US leads in corporate governance

A Financial Times report says that US companies have risen to the top of a global comparison of corporate governance standards, overtaking the UK and Canada for the first time.

A study of more than 2,500 international companies found the Sarbanes-Oxley Act (SOX) and other reforms implemented following recent scandals such as Enron and WorldCom had succeeded in improving the relative performance of large US companies by more than 10%.

Researchers compared up to 500 publicly-disclosed measures for each company, each designed to assess factors from boardroom accountability and financial disclosure to the strength of national regulatory controls and corporate environmental behaviour.

Countries with Anglo-Saxon legal traditions (Canada, Australia, the US and UK) consistently fare best in the twice-yearly study by Governance Metrics International (GMI), which said it was looking for factors that gave investors greatest transparency in judging behaviour.

Analysis of the results also confirmed recent academic studies showing a link between share price performance and adherence to corporate governance best practice. Twenty of the 26 companies achieving the top score under the system are listed in the US and include 3M, Coca-Cola, Eastman Kodak, General Motors, Gillette, Dow Chemical and Target.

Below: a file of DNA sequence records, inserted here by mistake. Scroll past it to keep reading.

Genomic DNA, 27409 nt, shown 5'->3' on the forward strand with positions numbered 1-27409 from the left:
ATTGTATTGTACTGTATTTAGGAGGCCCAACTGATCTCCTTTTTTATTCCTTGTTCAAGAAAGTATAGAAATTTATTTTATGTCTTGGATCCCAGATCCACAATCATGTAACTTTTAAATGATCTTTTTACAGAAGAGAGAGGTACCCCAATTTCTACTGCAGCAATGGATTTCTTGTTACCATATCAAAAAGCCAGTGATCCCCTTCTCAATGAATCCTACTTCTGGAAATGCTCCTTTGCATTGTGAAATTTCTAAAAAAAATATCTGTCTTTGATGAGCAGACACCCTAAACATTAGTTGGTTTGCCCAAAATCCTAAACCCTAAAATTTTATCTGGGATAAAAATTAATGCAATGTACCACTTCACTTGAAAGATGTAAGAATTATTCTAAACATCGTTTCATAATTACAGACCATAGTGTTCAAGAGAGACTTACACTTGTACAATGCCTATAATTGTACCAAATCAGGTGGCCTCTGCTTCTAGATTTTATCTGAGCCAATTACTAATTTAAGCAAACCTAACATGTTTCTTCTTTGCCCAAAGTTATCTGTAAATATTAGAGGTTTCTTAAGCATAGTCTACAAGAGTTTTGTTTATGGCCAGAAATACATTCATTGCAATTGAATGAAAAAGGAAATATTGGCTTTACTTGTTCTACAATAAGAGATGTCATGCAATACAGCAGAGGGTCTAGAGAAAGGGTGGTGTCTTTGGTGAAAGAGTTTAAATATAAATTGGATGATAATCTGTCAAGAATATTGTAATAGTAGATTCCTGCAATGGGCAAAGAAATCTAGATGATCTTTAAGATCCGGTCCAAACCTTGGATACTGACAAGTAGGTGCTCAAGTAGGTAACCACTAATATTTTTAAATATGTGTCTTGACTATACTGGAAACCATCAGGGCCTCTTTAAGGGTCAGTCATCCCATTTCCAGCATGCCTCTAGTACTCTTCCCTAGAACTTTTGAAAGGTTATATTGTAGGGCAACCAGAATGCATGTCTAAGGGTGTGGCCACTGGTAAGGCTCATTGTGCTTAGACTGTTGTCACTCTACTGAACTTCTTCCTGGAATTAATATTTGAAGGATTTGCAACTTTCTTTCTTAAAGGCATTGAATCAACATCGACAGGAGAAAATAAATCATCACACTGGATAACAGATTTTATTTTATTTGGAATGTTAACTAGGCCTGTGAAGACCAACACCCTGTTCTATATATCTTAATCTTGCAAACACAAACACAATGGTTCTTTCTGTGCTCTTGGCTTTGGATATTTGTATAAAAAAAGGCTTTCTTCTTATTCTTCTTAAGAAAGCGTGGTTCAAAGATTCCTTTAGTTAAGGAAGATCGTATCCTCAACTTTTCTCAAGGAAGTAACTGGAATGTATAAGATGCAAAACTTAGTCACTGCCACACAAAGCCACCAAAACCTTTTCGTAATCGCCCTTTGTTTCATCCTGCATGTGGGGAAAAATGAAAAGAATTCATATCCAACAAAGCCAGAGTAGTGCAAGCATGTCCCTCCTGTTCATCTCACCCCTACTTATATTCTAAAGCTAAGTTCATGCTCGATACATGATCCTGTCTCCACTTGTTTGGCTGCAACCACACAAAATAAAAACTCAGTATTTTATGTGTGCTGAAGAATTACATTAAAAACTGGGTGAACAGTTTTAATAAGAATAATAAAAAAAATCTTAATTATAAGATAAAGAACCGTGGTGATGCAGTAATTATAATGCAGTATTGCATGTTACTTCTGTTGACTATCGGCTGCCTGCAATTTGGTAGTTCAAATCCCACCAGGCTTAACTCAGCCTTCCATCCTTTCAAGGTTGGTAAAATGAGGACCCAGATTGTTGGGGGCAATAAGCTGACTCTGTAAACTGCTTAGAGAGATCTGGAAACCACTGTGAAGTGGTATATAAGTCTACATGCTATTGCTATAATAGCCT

Financial Times | US at the top of governance table (subscription required).

In a separate report, the FT said that companies are still finding that the expected costs of complying with the US’s new governance laws are soaring, highlighting why the corporate backlash is growing almost two years after legislation was passed.

A survey by Financial Executives International (FEI) says companies are reporting costs of compliance with certain parts of SOX over 60 per cent higher than even in January this year.

The reason is that companies and their advisers are only now starting to do their sums, in particular with regard to requirements that they overhaul and check their internal controls, the systems that ensure that their financial data and rule compliance regimes are reliable.

FEI said employee hours needed to comply with one of the key elements of SOX, Section 404, were estimated to be over 25,000, up from 12,000 in January.

Financial Times | Companies balk at cost of compliance (subscription required).